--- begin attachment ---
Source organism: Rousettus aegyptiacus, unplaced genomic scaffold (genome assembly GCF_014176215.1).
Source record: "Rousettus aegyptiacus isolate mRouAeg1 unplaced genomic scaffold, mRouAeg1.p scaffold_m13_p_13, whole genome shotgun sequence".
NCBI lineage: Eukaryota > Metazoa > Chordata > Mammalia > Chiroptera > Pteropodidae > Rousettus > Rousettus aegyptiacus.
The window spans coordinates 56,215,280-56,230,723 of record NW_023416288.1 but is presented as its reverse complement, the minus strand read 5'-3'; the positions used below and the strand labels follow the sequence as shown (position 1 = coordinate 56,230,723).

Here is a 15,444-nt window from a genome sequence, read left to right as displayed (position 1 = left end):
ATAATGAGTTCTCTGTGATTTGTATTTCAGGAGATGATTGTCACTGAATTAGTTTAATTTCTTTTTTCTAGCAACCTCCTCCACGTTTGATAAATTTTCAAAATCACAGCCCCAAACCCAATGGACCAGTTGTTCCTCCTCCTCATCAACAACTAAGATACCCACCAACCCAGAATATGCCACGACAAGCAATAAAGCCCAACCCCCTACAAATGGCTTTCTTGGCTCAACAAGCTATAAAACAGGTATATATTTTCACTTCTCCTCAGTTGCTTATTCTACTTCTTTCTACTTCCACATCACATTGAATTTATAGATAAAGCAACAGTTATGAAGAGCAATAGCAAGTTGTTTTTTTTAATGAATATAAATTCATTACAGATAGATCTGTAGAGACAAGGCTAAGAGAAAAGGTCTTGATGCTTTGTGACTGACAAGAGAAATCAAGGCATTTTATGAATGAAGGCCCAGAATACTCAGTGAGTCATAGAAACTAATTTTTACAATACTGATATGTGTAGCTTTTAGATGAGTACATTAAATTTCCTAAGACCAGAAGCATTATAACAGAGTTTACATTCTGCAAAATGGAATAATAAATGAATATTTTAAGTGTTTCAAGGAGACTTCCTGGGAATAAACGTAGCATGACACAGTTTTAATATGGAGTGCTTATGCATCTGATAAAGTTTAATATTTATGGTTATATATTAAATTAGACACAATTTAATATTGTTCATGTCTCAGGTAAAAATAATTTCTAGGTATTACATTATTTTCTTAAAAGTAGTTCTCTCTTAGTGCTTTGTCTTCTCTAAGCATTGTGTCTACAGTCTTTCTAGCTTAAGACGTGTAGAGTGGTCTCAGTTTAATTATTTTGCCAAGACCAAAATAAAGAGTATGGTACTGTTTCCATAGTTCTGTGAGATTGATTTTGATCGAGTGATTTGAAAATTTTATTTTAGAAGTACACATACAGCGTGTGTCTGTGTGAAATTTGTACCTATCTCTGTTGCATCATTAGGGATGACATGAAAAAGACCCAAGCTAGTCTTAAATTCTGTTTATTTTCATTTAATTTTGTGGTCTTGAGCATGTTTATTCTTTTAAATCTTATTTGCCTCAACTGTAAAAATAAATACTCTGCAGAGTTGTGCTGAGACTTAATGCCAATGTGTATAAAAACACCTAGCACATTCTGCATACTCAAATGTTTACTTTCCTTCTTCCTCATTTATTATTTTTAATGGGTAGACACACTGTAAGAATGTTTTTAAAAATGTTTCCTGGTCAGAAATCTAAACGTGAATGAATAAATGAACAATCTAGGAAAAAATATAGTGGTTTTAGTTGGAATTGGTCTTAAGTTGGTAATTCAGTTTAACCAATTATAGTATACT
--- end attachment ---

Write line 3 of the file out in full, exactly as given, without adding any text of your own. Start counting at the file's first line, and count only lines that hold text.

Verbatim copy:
NCBI lineage: Eukaryota > Metazoa > Chordata > Mammalia > Chiroptera > Pteropodidae > Rousettus > Rousettus aegyptiacus.